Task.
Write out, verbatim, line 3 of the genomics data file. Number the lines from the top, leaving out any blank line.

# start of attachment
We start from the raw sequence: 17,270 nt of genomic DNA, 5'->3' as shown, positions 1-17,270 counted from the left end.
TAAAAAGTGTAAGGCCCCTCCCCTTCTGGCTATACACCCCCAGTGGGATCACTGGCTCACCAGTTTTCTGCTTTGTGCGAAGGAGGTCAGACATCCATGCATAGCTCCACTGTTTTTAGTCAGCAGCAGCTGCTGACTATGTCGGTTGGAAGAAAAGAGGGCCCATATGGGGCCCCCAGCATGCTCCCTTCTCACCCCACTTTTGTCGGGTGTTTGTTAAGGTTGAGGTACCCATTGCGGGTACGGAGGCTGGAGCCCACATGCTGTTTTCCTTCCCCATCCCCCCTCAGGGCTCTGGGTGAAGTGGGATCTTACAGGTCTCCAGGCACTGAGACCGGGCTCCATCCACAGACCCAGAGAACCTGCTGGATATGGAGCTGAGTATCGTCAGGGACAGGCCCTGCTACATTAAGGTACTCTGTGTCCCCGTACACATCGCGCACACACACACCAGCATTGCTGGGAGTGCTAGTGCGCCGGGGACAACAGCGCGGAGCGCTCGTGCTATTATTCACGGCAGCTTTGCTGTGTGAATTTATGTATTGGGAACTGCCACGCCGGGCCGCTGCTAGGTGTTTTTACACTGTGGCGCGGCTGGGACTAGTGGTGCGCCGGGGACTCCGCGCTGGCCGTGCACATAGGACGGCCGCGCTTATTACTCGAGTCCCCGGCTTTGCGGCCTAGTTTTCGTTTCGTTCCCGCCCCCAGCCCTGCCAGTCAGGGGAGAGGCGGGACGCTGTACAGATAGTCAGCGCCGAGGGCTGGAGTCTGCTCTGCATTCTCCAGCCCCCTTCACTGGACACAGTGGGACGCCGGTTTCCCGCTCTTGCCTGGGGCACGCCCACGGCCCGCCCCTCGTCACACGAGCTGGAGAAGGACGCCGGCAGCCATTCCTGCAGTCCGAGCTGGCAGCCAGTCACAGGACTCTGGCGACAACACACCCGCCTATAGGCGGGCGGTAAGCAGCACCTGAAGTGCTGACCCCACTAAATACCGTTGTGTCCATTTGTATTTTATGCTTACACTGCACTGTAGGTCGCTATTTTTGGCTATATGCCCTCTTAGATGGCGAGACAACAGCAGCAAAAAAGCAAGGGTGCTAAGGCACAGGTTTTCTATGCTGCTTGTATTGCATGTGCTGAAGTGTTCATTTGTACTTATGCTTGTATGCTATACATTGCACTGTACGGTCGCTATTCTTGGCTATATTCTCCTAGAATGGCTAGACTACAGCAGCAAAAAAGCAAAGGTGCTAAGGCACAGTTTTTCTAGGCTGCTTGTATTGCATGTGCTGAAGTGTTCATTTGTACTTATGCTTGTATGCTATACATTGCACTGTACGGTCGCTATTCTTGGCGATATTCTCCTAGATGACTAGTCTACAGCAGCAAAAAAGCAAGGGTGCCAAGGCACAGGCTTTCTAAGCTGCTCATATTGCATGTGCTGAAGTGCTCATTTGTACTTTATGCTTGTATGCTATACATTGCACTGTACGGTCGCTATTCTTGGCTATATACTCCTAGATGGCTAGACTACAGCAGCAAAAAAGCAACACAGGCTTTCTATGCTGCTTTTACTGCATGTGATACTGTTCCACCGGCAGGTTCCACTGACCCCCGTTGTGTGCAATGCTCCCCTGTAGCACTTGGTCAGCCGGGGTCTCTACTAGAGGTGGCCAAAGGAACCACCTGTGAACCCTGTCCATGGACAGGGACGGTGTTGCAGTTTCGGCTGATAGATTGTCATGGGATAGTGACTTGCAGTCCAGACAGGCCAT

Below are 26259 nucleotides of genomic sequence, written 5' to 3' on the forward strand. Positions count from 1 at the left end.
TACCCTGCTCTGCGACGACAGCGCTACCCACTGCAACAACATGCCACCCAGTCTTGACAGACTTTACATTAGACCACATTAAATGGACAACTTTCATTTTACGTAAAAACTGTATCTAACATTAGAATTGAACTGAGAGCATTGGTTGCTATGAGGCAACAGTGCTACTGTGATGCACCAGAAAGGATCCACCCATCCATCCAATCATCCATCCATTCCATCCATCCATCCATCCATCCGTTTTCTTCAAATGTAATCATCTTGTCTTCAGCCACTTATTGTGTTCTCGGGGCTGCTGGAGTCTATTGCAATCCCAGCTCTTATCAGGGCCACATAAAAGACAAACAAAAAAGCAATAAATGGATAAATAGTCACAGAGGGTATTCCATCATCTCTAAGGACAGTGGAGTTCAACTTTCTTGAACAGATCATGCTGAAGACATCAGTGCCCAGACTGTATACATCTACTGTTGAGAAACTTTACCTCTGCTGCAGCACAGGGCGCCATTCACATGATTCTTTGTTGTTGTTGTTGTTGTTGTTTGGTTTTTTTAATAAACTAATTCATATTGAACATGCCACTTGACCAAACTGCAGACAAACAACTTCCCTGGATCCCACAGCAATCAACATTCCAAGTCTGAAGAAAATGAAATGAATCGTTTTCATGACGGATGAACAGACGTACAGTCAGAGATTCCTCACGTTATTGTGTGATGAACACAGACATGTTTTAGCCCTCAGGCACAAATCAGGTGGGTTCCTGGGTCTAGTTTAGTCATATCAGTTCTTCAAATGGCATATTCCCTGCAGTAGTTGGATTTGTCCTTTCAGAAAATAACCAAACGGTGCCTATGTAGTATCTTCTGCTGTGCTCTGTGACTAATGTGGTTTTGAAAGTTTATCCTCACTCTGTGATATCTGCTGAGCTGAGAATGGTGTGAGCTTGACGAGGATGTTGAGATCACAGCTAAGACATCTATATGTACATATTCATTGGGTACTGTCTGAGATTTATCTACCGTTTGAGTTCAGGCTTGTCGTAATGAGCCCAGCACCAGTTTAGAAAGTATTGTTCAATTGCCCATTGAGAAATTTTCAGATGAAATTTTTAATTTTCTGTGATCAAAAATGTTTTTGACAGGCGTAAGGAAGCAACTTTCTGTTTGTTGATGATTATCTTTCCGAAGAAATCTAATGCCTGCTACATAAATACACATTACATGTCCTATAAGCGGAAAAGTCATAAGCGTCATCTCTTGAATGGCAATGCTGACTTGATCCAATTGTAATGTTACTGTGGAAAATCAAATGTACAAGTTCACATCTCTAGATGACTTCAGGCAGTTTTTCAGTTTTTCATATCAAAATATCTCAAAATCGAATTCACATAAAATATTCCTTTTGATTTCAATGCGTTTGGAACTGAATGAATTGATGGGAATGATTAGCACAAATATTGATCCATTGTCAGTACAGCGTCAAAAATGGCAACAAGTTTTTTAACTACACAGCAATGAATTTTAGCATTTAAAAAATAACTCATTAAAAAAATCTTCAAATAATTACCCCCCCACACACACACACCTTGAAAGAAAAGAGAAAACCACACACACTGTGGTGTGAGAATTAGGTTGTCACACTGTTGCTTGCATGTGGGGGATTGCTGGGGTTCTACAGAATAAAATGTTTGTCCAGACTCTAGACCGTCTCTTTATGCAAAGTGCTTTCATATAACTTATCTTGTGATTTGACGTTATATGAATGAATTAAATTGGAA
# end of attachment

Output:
Below are 26259 nucleotides of genomic sequence, written 5' to 3' on the forward strand. Positions count from 1 at the left end.